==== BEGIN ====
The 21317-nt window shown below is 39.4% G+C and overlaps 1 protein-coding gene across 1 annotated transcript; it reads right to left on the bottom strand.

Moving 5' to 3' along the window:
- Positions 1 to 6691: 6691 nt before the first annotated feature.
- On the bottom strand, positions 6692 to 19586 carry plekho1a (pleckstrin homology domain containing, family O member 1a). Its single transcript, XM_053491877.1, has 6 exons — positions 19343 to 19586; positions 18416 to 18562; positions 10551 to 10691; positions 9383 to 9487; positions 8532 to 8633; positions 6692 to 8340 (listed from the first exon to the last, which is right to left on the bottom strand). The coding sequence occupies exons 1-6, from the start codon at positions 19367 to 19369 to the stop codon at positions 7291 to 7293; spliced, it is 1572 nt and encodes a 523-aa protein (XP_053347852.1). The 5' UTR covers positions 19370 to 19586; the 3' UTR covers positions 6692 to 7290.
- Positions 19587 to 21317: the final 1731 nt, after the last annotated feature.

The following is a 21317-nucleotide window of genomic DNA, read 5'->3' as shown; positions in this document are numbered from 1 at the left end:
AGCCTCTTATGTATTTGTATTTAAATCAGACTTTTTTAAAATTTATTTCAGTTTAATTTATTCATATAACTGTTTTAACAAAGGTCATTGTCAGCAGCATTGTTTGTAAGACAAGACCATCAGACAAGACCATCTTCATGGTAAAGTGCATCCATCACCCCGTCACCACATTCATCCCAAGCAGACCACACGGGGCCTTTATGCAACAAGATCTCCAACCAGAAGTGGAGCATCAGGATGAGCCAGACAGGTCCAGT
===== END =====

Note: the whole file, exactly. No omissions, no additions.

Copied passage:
The 21317-nt window shown below is 39.4% G+C and overlaps 1 protein-coding gene across 1 annotated transcript; it reads right to left on the bottom strand.

Moving 5' to 3' along the window:
- Positions 1 to 6691: 6691 nt before the first annotated feature.
- On the bottom strand, positions 6692 to 19586 carry plekho1a (pleckstrin homology domain containing, family O member 1a). Its single transcript, XM_053491877.1, has 6 exons — positions 19343 to 19586; positions 18416 to 18562; positions 10551 to 10691; positions 9383 to 9487; positions 8532 to 8633; positions 6692 to 8340 (listed from the first exon to the last, which is right to left on the bottom strand). The coding sequence occupies exons 1-6, from the start codon at positions 19367 to 19369 to the stop codon at positions 7291 to 7293; spliced, it is 1572 nt and encodes a 523-aa protein (XP_053347852.1). The 5' UTR covers positions 19370 to 19586; the 3' UTR covers positions 6692 to 7290.
- Positions 19587 to 21317: the final 1731 nt, after the last annotated feature.

The following is a 21317-nucleotide window of genomic DNA, read 5'->3' as shown; positions in this document are numbered from 1 at the left end:
AGCCTCTTATGTATTTGTATTTAAATCAGACTTTTTTAAAATTTATTTCAGTTTAATTTATTCATATAACTGTTTTAACAAAGGTCATTGTCAGCAGCATTGTTTGTAAGACAAGACCATCAGACAAGACCATCTTCATGGTAAAGTGCATCCATCACCCCGTCACCACATTCATCCCAAGCAGACCACACGGGGCCTTTATGCAACAAGATCTCCAACCAGAAGTGGAGCATCAGGATGAGCCAGACAGGTCCAGT